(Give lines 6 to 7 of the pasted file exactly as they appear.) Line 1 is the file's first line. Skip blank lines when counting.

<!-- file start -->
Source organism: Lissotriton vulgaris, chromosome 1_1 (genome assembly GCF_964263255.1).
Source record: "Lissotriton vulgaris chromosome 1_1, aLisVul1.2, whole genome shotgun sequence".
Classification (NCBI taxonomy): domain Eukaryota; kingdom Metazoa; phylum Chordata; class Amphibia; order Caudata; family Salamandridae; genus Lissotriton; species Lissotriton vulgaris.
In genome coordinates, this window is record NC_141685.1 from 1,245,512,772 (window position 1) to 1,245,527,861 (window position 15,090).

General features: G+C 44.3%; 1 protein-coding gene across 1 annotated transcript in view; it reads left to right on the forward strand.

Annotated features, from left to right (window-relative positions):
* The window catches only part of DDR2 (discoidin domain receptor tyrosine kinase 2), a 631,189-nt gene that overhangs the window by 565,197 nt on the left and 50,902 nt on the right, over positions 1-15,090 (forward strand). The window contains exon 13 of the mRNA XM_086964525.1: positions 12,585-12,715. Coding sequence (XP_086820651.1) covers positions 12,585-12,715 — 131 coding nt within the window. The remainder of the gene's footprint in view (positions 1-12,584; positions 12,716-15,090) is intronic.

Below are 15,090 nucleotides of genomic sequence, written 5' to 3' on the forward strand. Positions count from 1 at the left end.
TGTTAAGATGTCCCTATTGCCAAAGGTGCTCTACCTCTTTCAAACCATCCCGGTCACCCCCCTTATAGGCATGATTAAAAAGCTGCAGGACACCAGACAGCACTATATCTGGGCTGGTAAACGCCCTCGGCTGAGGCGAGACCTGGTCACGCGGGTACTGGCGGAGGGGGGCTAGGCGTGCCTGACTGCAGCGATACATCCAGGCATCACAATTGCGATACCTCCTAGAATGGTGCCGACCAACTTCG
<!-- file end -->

Annotated features, from left to right (window-relative positions):
* The window catches only part of DDR2 (discoidin domain receptor tyrosine kinase 2), a 631,189-nt gene that overhangs the window by 565,197 nt on the left and 50,902 nt on the right, over positions 1-15,090 (forward strand). The window contains exon 13 of the mRNA XM_086964525.1: positions 12,585-12,715. Coding sequence (XP_086820651.1) covers positions 12,585-12,715 — 131 coding nt within the window. The remainder of the gene's footprint in view (positions 1-12,584; positions 12,716-15,090) is intronic.